This article was posted exactly 4 years ago, October 2010. It’s worth revisiting….
Originally posted by Remittance Girl here , we are asking what is happening to us today due to a mass media and technological revolution.
Why is it disturbing to see the wife of a trapped miner waiting for her husband to come up in the rescue pod? Because instead of being able to privately experience the horror and emotion, she must experience it publicly. Worse, she is under a microscope with reporters commenting on whether or not her reaction is appropriate. Filming her every move, we then, as an audience, consume it and the effective desensitization remains arguably indicative of a serious shift in our cultural and social AND personal interactions.
Noticing how social interactions and boundaries are not just erased, but realizing how they are being re-shaped as I write this blog post, is the subject of what will be an ongoing discussion. Think about the massive changes that have happened in how we live our day to day lives. How we share information and experience being human has undergone a dramatic shift. We, as individuals and as communities, are expected and encouraged to bare our souls over the internet, on reality television, thru social networks, and more, in a manner that may be unprecedented in human evolution. There is no respect for privacy anymore but at the same time, we sit in front of a screen in private viewing another person’s public exposure.
This emotional voyeurism has taken the place of experiencing emotions, further distancing us from the most natural element of humanity. With so many platforms for distribution and easy-to-use devices for user-generated content, it’s like a virus has infected all of us to such a degree that many of us find it disturbing. But it is hard to identify WHY or WHAT it is that disturbs us, so we do not know how to communicate it and thus, many remain silent.
Is it the fault of the media for producing it or the fault of the public for consuming it?
Very few people recognize how the law of unintended consequences works across the course of human history and most importantly, how we are NOT immune. Often, our technology far advances our tactical ability and as a result, it takes years for cultures to either catch up or recover from the profound effects. Compare today with the age following Gutenberg’s printing press and the introduction of moveable type to Europeans in the 15th and 16th Centuries. Think about all of the changes that occurred due to the spread of information: The Christian Reformation, Scientific Revolution…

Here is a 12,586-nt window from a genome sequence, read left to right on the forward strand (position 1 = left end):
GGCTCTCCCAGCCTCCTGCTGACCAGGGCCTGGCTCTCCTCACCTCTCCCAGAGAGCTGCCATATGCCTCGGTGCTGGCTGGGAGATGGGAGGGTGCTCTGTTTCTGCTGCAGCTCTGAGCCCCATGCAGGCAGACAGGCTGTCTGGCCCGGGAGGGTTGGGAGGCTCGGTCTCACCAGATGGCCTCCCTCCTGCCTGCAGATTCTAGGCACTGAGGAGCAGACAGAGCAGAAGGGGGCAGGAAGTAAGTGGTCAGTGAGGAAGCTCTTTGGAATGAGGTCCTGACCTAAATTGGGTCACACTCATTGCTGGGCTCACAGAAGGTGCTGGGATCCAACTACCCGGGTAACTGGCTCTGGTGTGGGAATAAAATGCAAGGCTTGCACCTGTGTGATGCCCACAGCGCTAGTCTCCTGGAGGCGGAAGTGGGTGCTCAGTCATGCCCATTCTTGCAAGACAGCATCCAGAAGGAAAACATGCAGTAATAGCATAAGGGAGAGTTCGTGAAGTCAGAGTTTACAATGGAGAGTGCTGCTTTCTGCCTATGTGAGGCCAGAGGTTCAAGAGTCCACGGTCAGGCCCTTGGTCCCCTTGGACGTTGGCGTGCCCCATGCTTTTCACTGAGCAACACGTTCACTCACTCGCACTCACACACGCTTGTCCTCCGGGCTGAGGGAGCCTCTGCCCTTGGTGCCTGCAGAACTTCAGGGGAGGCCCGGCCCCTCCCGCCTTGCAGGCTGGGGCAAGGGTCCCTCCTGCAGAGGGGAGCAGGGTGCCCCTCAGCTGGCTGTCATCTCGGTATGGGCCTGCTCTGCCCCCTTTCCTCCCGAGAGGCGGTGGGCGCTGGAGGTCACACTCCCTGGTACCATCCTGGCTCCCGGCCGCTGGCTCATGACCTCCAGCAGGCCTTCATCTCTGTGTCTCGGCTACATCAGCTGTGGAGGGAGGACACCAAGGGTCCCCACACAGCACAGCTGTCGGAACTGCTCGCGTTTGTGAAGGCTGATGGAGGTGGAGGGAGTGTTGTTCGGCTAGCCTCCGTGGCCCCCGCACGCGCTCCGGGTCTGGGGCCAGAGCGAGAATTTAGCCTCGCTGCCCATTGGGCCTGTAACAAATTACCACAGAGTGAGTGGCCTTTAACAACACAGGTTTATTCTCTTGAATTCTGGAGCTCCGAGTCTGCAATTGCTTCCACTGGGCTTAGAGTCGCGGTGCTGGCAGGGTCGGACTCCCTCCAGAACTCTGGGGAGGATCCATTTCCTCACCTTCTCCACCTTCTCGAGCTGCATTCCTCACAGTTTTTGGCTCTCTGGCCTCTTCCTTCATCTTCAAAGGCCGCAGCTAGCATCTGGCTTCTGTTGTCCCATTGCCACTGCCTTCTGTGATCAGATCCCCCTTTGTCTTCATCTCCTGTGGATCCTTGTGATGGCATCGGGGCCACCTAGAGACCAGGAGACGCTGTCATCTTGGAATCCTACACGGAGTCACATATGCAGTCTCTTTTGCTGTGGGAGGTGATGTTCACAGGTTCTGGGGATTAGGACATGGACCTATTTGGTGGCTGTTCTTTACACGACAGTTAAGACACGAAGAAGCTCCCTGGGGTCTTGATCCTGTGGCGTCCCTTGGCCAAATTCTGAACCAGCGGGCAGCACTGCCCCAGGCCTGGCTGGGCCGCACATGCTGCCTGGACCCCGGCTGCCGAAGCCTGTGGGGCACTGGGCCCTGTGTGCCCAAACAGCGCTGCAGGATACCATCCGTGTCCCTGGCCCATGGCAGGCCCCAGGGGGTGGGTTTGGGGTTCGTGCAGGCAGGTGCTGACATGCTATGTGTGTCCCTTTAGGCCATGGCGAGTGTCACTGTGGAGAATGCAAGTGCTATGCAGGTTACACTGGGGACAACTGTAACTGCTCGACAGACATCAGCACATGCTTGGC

Now consider the Information Age of Media and Technology, for all its good but unintended consequences. It is a valid hypothesis to argue that we DO underestimate how our own brain functions are being effected: http://www.sfn.org/index.aspx?pagename=brainBriefings_MirrorNeurons
Discovered in the early 1990s, Mirror Neurons are revolutionizing the way Neuroscientists understand human neurophysiology and brain function. This could do for Neuropsychology what DNA did for Biology. It also explains why Remittance Girl poses a valid argument towards how this dynamic in media technology today may be damaging us. Most certainly, we spend more time in front of a screen than in a social setting or among a group of people. We experience human emotion more frequently via television, photographs, social networks, mobile devices and the internet as opposed to being physically present.
Mirror Neurons are “…a special class of brain cells that fire not only when an individual performs an action, but also when the individual observes someone else make the same movement… Now, however, many have come to believe that we understand others not by thinking, but by feeling. For mirror neurons appear to let us “simulate” not just other people’s actions, but the intentions and emotions behind those actions.”
As a student of theatrical theory and practice throughout history, I have been concerned with the shift from collective experience to a more isolated, much less kinesthetic way of experiencing life. Muscles atrophy. And what if the brain does something similar?
Then, yes, we are becoming desensitized. Imaginations grow dull. Attention spans shorten. We develop differently, communicate differently and if we are not careful to recognize the evidence, what will be the consequence? What, if anything, can we do to adapt to this changing environment? Charles Darwin said it best: “It is not the strongest of the species that survives, nor the most intelligent that survives. It is the one that is the most adaptable to change.”
We are far from invincible. Unfortunately, we are extremely vulnerable to the influence of change. Where we are today is significant. I just can’t tell you why because I don’t know. The one thing I do know, however, is that history has shown us time and time again, zeitgeist dilutes our ability to reason and understand what is happening around us.
What do you think new media platforms are doing to us? What are the possible dangers? What are the things that disturb you and why? What important social dynamics are we losing and what are we gaining? How is our language changing? Or is this all a bunch of nonsense compared to more important things like, Lindsay Lohan or Teabaggers?
There’s no right or wrong answer. And the discussion is far from over. I welcome your comments, as does Remittance Girl. Let’s pay attention and use this technology to learn from each other, not indulge in exploitation of one another.